Hello! I’m Helen, the third co-founder of WoNJAR. Due to my relatively quiet presence on Twitter compared to Joanna and Bex, it is high time I say a little something about myself, and how I reached this point, hoping for an academic career in religious studies.
As a child, I attended church on a weekly basis from the age of four, and it became a huge part of my life. I loved absolutely everything to do with church, except from the lack of a Sunday lie in! Fast-forwarding a few years, I was a very religious teenager. I had been confirmed as a full member of the Church of England, was a ‘worship prefect’ at my Church of England school, and at some points had seriously considered ordination as a career path. I had done really well in GCSE Religious Education (thanks to my teacher), and had been heavily encouraged to do ‘religious studies’ at A Level (whatever that was). I thought that this ‘religious studies’ would be some kind of extension of my GCSE course, and that the Philosophy of Religion component would both deepen my faith, and help me as a church youth group leader. It didn’t do that. It made me an atheist.
So, what did teenage atheist do? Teenage atheist carried on going to church for a while anyway, wondering how people continued to believe, and how this belief could translate into evangelical activity. Every Sunday lunch time consisted of me ranting to my poor mum about church and the (to my teenage mind) increasingly tenuous arguments from that morning’s sermon. I found this ‘insider-but-really-outsider’ state of being incredibly confusing, but I was still hooked. It seemed I loved learning about religion and religious communities, even as a non-believer. I used this as my rationale for applying to do Theology and Religious Studies at the University of Leeds, did my A Levels, and got in.
My undergraduate studies at Leeds were a departure from what had gone before. Out went Philosophy of Religion, and in came the elementary study of various religious traditions, religious environmentalisms, and religious feminisms. In my first year I did fieldwork at a Quaker meeting house in Leeds, and loved it. I remember thinking quite naively, “I’d love to do this as a job”. My personal tutor and dissertation supervisor Dr Rachel Muers, was always excited about and supportive of my research ideas, and was extremely helpful during my planning and writing my dissertation (on Quaker ecospirituality and environmentalism). I did an ERASMUS exchange year at Charles University in Prague, and learned a lot there. I wholeheartedly loved my degree, and wished it could go on forever.
Throughout, though, I remained decidedly not confident, and not proud of many, if any, of my academic achievements. I graduated with a 2:1 and was so disappointed, I saw no point in attending my graduation ceremony. I spent a couple of months post-graduation on unemployment benefits, and eventually found a call centre job with the Government sorting out benefit overpayments. During this time I tried to convince myself I was not good enough for an academic career (both academically and inherently as a person), and tried to squeeze myself into looking for a career in finance or accounting, because I thought at least I would earn a load of money. For some perspective on how twisted this was, I failed my GCSE Maths first time around. However, I missed Leeds and academic life terribly. The things I missed most were my lecturers and the libraries- I missed having academic discussions. It took a lot of courage, but I emailed my former supervisor Rachel for some help. I then applied for the MA course in Theology and Religious Studies and was accepted, with a fees scholarship to boot. I was amazed, both at my luck, and how much I felt ‘wanted’ by my department.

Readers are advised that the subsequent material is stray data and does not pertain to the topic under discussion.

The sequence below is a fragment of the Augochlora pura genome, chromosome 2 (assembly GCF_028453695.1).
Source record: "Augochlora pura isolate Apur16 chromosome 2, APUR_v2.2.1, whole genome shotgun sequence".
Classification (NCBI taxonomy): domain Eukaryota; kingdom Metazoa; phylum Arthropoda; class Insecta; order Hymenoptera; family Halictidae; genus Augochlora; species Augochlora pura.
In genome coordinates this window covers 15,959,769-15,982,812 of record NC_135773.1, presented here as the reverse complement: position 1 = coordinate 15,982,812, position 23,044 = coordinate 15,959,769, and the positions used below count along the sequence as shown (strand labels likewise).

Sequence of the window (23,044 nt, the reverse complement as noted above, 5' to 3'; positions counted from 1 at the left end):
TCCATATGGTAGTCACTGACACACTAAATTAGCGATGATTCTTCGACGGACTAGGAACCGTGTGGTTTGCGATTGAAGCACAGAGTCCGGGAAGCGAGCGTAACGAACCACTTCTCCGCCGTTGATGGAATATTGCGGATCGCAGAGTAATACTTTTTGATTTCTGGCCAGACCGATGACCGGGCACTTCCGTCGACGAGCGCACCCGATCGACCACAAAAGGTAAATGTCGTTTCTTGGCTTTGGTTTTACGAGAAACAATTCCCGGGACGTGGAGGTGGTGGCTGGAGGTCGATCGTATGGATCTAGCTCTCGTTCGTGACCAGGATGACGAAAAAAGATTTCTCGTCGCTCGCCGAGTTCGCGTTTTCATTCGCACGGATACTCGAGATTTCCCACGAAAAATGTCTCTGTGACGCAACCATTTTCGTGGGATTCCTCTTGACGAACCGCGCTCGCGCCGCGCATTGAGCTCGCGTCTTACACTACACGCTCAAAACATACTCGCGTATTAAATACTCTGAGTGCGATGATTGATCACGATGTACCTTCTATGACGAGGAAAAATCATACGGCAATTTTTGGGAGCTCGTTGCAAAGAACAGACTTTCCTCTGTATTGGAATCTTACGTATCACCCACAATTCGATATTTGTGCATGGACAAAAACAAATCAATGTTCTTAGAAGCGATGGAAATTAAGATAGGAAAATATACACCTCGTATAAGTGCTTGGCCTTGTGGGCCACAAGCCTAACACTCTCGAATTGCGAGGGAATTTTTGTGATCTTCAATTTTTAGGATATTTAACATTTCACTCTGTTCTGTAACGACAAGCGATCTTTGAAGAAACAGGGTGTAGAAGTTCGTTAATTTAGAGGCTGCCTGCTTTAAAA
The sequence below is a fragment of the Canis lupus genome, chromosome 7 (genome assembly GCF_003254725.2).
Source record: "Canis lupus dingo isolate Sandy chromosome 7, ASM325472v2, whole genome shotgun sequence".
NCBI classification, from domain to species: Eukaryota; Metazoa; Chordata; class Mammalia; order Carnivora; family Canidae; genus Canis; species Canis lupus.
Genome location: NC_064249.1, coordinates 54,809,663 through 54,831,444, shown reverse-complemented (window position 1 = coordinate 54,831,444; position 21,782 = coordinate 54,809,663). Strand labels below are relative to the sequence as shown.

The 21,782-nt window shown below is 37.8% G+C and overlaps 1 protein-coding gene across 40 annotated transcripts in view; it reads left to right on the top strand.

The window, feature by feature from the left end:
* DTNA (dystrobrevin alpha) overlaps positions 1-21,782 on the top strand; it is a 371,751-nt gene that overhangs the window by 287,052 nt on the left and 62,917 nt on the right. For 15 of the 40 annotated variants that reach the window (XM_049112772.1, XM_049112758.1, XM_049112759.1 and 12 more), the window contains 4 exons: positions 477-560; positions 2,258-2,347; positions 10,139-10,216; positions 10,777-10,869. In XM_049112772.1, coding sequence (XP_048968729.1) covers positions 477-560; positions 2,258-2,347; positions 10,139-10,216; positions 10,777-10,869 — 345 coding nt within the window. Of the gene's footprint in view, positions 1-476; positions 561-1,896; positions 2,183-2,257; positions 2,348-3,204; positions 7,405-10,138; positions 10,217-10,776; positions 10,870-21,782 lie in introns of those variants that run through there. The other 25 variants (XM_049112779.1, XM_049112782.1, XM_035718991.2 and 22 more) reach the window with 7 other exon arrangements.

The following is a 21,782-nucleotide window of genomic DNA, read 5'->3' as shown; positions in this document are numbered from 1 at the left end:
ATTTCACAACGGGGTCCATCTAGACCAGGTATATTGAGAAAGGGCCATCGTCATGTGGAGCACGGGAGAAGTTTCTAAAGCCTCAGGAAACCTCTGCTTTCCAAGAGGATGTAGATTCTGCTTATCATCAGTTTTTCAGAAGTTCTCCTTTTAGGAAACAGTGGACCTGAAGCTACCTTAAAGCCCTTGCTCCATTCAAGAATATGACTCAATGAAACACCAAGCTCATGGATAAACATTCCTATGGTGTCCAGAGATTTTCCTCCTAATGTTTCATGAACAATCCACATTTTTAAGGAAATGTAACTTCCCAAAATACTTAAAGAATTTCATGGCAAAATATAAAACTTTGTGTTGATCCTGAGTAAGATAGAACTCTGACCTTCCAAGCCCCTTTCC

Therefore, that sense of ‘imposter syndrome’ is something I can relate to very well. I am now halfway through my MA as a part time student, and my research interests centre on Islamophobia in the UK, and how this has tied into politics. Recently, I’ve written about the Conservative-majority Coalition of 2010-2015, and looked at the discourse of both David Cameron and Baroness Sayeeda Warsi, and their avoidance of the term ‘Islamophobia’ through this time. I’m really interested in Islamophobia because, like most of my generation, I grew up surrounded by media and culture hostile to Muslims and their place in British society. Through my postgraduate studies, I have learned that racist ideas are both rendered invisible by their normativity, and that people therefore try to avoid discussions on racism, and how Islamophobia fits into that discussion. However, I’m a firm believer that what is avoided, and what is not said, should be looked at in great detail, and I especially enjoy grappling with issues that people would rather not look at!
I’ll end, for now, by saying how excited I am to be a part of WoNJAR. My main hope for WoNJAR is that we can help to eradicate the phenomenon of low confidence in female academics, especially those from families like mine, with no prior academic background. I’m really looking forward to working with more people, and watching our network grow.